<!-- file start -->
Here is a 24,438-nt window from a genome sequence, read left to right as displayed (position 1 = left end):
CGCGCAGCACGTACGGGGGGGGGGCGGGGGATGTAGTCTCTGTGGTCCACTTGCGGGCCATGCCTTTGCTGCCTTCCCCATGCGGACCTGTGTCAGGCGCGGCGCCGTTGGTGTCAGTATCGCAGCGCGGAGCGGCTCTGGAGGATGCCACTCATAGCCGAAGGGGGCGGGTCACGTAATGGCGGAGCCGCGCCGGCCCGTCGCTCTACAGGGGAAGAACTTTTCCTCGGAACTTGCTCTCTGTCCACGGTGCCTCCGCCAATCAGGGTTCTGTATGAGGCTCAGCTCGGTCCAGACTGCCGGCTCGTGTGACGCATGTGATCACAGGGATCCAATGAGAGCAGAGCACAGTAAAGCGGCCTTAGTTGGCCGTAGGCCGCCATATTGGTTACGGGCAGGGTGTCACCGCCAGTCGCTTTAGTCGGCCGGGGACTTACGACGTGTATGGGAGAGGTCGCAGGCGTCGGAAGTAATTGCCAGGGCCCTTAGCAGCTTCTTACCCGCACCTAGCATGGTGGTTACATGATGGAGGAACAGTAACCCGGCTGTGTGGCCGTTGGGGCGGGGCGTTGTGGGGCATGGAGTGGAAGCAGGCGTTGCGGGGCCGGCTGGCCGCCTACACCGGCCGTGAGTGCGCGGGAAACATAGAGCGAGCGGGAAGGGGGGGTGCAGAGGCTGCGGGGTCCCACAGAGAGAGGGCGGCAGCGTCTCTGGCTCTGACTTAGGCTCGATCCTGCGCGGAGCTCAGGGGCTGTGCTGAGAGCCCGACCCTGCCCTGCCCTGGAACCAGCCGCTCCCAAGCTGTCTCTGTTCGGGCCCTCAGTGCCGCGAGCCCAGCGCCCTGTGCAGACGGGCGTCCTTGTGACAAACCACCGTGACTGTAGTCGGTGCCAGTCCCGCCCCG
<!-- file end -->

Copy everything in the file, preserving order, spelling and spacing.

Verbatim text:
Here is a 24,438-nt window from a genome sequence, read left to right as displayed (position 1 = left end):
CGCGCAGCACGTACGGGGGGGGGGCGGGGGATGTAGTCTCTGTGGTCCACTTGCGGGCCATGCCTTTGCTGCCTTCCCCATGCGGACCTGTGTCAGGCGCGGCGCCGTTGGTGTCAGTATCGCAGCGCGGAGCGGCTCTGGAGGATGCCACTCATAGCCGAAGGGGGCGGGTCACGTAATGGCGGAGCCGCGCCGGCCCGTCGCTCTACAGGGGAAGAACTTTTCCTCGGAACTTGCTCTCTGTCCACGGTGCCTCCGCCAATCAGGGTTCTGTATGAGGCTCAGCTCGGTCCAGACTGCCGGCTCGTGTGACGCATGTGATCACAGGGATCCAATGAGAGCAGAGCACAGTAAAGCGGCCTTAGTTGGCCGTAGGCCGCCATATTGGTTACGGGCAGGGTGTCACCGCCAGTCGCTTTAGTCGGCCGGGGACTTACGACGTGTATGGGAGAGGTCGCAGGCGTCGGAAGTAATTGCCAGGGCCCTTAGCAGCTTCTTACCCGCACCTAGCATGGTGGTTACATGATGGAGGAACAGTAACCCGGCTGTGTGGCCGTTGGGGCGGGGCGTTGTGGGGCATGGAGTGGAAGCAGGCGTTGCGGGGCCGGCTGGCCGCCTACACCGGCCGTGAGTGCGCGGGAAACATAGAGCGAGCGGGAAGGGGGGGTGCAGAGGCTGCGGGGTCCCACAGAGAGAGGGCGGCAGCGTCTCTGGCTCTGACTTAGGCTCGATCCTGCGCGGAGCTCAGGGGCTGTGCTGAGAGCCCGACCCTGCCCTGCCCTGGAACCAGCCGCTCCCAAGCTGTCTCTGTTCGGGCCCTCAGTGCCGCGAGCCCAGCGCCCTGTGCAGACGGGCGTCCTTGTGACAAACCACCGTGACTGTAGTCGGTGCCAGTCCCGCCCCG